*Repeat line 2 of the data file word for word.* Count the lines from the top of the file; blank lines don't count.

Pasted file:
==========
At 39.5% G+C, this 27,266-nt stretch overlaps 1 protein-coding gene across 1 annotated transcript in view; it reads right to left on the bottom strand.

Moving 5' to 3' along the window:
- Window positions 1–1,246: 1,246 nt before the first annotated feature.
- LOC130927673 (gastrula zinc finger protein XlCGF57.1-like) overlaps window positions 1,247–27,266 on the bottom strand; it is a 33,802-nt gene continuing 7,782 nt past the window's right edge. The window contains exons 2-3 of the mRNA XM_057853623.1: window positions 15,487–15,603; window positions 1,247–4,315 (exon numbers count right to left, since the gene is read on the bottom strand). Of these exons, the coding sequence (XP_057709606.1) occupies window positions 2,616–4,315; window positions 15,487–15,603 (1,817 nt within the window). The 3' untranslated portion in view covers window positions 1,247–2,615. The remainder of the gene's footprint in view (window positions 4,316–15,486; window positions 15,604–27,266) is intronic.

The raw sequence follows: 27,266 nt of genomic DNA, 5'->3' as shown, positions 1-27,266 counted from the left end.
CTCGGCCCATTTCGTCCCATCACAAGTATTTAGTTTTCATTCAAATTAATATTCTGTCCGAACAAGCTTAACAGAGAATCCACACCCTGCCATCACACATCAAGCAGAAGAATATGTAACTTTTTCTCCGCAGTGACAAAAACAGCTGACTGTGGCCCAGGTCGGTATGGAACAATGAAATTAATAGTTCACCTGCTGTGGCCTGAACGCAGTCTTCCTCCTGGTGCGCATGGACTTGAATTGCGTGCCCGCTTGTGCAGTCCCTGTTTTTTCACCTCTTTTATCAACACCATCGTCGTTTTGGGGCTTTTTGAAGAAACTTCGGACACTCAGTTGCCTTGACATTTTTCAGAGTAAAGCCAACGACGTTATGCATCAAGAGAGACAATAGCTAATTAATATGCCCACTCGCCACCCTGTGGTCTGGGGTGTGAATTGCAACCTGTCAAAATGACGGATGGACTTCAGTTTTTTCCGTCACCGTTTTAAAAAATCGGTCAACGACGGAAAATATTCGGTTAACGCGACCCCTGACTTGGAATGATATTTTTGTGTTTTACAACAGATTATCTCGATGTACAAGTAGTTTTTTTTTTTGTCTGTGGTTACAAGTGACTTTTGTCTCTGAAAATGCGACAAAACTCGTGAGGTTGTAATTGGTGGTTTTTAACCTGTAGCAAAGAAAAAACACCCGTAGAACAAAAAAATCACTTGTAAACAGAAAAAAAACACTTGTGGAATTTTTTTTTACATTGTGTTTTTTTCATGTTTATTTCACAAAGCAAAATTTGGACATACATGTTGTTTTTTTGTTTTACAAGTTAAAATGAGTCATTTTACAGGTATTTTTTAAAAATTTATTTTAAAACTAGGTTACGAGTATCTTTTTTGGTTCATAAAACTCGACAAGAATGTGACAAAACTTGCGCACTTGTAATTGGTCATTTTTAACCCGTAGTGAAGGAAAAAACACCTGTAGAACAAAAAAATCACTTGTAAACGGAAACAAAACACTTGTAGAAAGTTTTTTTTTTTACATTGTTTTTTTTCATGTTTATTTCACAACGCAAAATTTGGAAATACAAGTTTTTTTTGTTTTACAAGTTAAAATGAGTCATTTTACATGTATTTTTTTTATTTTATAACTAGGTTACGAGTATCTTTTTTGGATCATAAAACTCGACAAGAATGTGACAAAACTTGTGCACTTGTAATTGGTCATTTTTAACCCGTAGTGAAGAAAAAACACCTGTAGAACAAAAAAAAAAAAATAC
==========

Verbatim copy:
Moving 5' to 3' along the window: